The Lotus Temple
The Lotus temple is also known as the Bahai’s house is a symbol of excellence in modern Indian architecture. The temple is located in a 9.7-hectare site near Nehru Palace in South Delhi, India.
Notable for its flowerlike shape, it has become a prominent attraction in the city. The building is composed of 27 free-standing marble-clad “petals” arranged in clusters of three to form nine sides, with nine doors opening onto a central hall with a height of slightly over 34.27 metres and a capacity of 2,500 people. It has won numerous architectural awards.
Since the lotus is open at the top, a glass and steel roof at the level of the radial beams provides protection from rain and facilitates the entry of natural light into the auditorium. Iranianarchitect, Fariborz Sahba has attempted to make this building familiar and acceptable to the Indian people without imitating any of the existing architectural schools of India. The basic idea of the design is that two fundamental elements – light and water – have been used as ornamentation in place of the statues and carvings normally found in Indian temples. The structure is composed of three ranks of nine petals each, springing from a podium which elevates the building above the surrounding plain. The first two ranks curve inward, embracing the inner dome, while the third layer curves outward to form canopies over the nine entrances.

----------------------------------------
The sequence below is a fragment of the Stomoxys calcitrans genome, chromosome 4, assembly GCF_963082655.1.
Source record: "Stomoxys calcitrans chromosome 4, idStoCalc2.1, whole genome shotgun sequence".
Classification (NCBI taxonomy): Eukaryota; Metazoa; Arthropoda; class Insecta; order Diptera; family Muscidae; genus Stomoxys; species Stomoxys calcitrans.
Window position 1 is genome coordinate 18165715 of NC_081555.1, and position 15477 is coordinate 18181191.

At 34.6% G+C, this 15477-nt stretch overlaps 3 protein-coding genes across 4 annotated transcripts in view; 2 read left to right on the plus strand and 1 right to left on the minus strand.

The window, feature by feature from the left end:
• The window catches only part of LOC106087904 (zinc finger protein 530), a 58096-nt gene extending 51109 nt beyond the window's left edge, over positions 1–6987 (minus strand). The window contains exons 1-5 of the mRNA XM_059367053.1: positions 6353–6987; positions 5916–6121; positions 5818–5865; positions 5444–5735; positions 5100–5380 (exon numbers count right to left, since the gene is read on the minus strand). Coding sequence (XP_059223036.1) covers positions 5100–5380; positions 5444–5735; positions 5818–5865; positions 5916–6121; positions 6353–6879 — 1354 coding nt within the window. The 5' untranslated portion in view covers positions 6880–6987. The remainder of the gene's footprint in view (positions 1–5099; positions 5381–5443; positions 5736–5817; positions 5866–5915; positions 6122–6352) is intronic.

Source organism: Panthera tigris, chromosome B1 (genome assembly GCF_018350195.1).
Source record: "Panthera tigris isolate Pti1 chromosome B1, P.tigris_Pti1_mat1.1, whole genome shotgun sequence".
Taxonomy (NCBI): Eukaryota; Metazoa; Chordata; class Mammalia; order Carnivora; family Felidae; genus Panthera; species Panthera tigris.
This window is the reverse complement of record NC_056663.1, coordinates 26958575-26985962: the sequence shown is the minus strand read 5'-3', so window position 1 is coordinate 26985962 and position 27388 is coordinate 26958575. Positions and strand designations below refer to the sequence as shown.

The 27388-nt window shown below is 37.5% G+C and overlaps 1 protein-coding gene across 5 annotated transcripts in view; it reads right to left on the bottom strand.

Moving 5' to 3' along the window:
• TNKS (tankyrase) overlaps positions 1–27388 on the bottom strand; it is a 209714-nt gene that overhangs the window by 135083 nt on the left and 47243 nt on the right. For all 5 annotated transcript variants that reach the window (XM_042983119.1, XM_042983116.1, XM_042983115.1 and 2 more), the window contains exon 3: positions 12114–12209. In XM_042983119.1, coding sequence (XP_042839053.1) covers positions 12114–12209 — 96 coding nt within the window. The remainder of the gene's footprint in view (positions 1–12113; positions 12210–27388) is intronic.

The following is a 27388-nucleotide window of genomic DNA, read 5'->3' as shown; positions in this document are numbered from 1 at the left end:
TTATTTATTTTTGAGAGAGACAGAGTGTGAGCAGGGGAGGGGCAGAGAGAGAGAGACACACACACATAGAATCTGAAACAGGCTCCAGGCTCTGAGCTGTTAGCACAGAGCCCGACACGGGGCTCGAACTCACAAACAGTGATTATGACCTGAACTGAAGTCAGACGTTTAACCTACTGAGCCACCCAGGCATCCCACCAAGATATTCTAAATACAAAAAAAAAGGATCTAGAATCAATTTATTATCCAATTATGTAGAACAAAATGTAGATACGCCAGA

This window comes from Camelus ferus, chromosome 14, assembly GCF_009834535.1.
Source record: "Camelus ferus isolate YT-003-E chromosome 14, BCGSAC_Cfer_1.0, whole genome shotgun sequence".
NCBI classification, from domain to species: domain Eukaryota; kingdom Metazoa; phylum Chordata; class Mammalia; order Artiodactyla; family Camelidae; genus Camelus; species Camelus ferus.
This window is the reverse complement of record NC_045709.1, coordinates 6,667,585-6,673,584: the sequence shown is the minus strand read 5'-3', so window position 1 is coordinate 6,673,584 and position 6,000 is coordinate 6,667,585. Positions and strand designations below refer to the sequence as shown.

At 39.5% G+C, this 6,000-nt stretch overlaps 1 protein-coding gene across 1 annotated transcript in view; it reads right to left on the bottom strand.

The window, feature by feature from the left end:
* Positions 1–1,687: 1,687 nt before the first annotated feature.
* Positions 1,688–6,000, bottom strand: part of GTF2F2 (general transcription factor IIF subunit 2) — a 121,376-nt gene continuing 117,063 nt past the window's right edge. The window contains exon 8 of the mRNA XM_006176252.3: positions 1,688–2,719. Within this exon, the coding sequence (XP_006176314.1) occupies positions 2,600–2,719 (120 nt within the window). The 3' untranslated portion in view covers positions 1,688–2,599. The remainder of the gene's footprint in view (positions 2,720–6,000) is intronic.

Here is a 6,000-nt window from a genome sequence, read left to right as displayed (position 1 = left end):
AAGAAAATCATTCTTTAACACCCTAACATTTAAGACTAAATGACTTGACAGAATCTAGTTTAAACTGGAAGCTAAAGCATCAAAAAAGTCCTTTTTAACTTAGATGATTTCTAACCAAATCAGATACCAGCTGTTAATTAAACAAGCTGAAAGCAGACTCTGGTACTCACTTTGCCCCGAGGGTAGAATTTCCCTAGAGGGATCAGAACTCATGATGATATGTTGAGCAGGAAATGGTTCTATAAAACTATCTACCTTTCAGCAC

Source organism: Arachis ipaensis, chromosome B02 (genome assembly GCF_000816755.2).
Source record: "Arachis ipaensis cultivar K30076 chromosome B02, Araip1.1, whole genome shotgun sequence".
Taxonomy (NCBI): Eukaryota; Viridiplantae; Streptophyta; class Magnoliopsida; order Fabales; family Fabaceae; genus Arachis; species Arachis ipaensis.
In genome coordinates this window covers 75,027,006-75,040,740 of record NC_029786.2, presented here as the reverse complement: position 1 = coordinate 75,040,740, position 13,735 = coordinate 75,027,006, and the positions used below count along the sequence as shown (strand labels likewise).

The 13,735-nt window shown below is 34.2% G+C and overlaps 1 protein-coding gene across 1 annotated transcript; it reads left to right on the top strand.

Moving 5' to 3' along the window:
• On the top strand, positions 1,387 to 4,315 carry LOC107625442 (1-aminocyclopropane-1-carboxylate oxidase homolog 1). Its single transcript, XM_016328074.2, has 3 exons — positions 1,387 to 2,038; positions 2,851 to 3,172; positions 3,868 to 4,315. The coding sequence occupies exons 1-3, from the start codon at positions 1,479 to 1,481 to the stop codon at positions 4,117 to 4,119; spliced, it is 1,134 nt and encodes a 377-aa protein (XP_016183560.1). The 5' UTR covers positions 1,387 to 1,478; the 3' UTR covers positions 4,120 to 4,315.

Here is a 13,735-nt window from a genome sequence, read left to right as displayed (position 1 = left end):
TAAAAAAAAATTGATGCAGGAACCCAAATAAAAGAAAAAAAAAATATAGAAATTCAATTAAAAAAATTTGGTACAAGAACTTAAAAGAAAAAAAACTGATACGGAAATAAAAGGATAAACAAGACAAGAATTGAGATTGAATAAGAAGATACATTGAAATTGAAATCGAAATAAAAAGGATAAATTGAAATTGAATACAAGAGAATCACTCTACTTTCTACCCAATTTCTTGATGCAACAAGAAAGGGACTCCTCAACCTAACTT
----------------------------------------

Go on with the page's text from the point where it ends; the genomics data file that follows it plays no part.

The double-layered interior dome, modeled on the innermost portion of the lotus, comprises 54 ribs with concrete shells in between. The central hall has a diameter of 34 metres and a height of 33.6 metres above the podium. It is ringed by nine arches which provide the main support for the superstructure. With a seating capacity of 2,200 the hall has no idols, no photographs and no priests.
The reinforced-concrete petals are clad by white marble panels, done to fit the surface profiles and to patterns related to the structure’s geometry. White marble also covers all the interior floors, while the insides of the petals are bush-hammered concrete. The walkways and stairs in the podium are finished in the local red sandstone.
By late 2001, it had attracted more than 70 million visitors, making it one of the most visited buildings in the world. According to the government of India, it had received over 100 million visitors by April 2014. The Temple has received a wide range of attention in professional architectural, fine art, religious, governmental, and other venues.
With inputs from various online sources